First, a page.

18 Common Security and Privacy Work Area Vulnerabilities

In 1990 when I was an internal auditor I was tasked with determining the overall information security posture of my company. One of the things that I decided would be a good thing to do was to go to the offices Saturday and Sunday evening when there would be the fewest personnel around. I wanted to look at their work areas to see what type of information security risks I could find that were a result of the work habits of the personnel.

A computer security investigation for the human realm!
Oh, boy; it was an eye opening experience! Plus a huge task considering I had around 5 different buildings occupied by around 10,000 people that I reviewed, seemingly nonstop, Saturday and Sunday from the early evenings into the wee early hours of the mornings with the help of a just couple of other auditors.
Needless to say I didn’t get to all the areas; I focused on what I determined would be the most high-risk areas first. However, I still found so many vulnerabilities it filled pages. It became a significant basis for what would become the organization’s first set of information security policies…which I wrote as a result of the audit. But that is another story.
Over the years I have refined the process quite a bit. It is now much more streamlined and targeted based upon first doing an assessment of the areas that present the greatest risk to systems and information.
Doing these after-hours walkthroughs allows organizations to get out where their personnel work and see what kinds of risks exist to information when no one is around. Look at all the privacy breaches that occur because of personnel not following policies, or making mistakes in their work areas! These are highly vulnerable areas for information security incidents and privacy breaches.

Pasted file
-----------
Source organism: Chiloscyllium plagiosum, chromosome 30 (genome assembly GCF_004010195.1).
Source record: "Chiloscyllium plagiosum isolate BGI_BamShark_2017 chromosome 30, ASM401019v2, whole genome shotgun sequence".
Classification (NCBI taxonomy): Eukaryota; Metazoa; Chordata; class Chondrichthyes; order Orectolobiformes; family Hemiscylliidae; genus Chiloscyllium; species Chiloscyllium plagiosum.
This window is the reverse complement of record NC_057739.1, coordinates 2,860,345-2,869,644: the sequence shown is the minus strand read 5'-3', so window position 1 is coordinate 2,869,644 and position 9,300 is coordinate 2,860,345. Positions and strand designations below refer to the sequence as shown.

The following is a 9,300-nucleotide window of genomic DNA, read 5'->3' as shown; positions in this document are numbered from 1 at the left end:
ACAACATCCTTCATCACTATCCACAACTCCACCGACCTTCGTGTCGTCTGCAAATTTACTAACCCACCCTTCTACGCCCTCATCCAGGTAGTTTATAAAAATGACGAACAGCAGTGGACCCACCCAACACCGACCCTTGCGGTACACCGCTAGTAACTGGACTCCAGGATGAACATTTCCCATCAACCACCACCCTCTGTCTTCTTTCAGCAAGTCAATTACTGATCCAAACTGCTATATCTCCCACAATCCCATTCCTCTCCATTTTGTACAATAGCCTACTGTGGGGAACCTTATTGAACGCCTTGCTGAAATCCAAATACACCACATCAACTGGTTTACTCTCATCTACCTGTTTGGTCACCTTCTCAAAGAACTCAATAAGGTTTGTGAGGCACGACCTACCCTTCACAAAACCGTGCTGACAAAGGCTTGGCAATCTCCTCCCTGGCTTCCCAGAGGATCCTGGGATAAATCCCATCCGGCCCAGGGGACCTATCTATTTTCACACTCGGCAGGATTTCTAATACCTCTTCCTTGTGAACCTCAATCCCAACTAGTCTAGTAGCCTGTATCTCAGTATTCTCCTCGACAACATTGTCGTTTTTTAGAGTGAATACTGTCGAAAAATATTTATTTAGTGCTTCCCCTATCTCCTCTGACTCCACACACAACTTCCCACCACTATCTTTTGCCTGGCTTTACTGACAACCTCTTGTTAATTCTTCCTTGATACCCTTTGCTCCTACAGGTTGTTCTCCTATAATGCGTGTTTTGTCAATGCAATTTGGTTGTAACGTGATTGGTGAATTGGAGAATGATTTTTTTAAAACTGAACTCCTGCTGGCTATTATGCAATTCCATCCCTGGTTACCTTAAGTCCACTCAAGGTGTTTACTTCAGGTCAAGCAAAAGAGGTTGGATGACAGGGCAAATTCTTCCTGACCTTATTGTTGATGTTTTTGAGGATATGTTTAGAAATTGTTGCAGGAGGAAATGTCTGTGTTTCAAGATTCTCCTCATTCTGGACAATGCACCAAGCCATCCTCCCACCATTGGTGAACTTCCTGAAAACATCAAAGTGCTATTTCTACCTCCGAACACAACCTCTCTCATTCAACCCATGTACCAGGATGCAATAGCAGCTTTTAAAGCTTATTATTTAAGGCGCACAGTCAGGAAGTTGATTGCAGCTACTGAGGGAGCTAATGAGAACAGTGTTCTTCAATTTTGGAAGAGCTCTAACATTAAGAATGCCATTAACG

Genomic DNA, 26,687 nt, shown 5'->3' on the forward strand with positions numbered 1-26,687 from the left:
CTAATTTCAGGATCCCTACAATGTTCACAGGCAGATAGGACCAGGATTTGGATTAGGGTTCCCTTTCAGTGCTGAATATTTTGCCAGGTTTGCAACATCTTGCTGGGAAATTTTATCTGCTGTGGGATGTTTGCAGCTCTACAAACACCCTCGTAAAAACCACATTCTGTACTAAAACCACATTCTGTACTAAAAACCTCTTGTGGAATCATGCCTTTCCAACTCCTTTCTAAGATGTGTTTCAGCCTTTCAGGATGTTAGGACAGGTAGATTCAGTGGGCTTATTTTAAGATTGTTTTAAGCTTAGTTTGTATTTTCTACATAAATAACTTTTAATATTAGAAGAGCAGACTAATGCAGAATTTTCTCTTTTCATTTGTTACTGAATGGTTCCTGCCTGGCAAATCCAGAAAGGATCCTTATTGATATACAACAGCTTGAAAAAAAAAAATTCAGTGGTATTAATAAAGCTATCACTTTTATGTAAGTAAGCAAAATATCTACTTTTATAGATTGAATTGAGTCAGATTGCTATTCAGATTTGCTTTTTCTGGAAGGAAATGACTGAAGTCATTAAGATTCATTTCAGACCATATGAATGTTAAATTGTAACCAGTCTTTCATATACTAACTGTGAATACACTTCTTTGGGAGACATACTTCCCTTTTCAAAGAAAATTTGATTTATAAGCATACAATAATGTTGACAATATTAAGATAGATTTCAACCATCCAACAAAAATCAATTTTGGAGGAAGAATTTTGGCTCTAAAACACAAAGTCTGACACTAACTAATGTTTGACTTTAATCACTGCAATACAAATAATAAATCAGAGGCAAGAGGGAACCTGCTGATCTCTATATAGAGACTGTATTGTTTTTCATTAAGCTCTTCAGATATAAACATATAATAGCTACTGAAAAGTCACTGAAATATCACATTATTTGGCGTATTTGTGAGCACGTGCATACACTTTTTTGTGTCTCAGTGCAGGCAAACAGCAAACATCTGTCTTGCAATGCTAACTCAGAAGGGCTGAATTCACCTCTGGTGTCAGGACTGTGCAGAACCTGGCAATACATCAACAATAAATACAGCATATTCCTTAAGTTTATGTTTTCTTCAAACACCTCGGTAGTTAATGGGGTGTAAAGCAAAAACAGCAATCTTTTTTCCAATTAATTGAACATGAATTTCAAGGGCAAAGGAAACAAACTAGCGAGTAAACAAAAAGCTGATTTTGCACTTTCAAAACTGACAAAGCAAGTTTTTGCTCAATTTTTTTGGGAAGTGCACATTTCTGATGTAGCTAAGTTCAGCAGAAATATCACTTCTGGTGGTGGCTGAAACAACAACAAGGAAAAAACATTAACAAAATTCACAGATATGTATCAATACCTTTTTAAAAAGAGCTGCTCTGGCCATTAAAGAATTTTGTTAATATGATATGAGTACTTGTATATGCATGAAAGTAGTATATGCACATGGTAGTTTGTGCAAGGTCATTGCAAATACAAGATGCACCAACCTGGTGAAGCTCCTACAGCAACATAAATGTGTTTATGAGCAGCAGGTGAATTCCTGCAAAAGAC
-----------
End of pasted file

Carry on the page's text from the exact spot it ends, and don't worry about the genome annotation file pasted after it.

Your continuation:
After-hours walkthroughs can usually be done during the work-week within specific business areas in around two to four hours by a team of reviewers. Partnering with the physical security department and having them come along increases the time investment value and security value greatly by not only having physical security risks identified at the same time, but also giving the information security folks a chance to raise information security awareness for the physical security folks and vice versa.
Some people, actually more than one information security officer and privacy officer, have said to me over the years, “But the risks are so little at night! No one is around, with the exception of the security guards, cleaning staff, maintenance workers and employees who may be working late.” Yes, these folks very well COULD be in the area. I have seen many instances of security guards doing bad things with the information they have found, along with the cleaning staff, maintenance workers and employees. So when you think about it this is a very large number of people, isn’t it?
For the September 2007 issue of the CSI Alert I wrote about this topic in, “CSI: Humanity
Within the article I discuss the 18 most common vulnerabilities I have found while doing these reviews over the years, along with 5 compelling reasons to do the walkthroughs.
If you read it, please let me know what you think! I would be particularly interested in hearing if you have additional vulnerabilites to add to my list of the top 18.

Tags: , , , , ,

Leave a Reply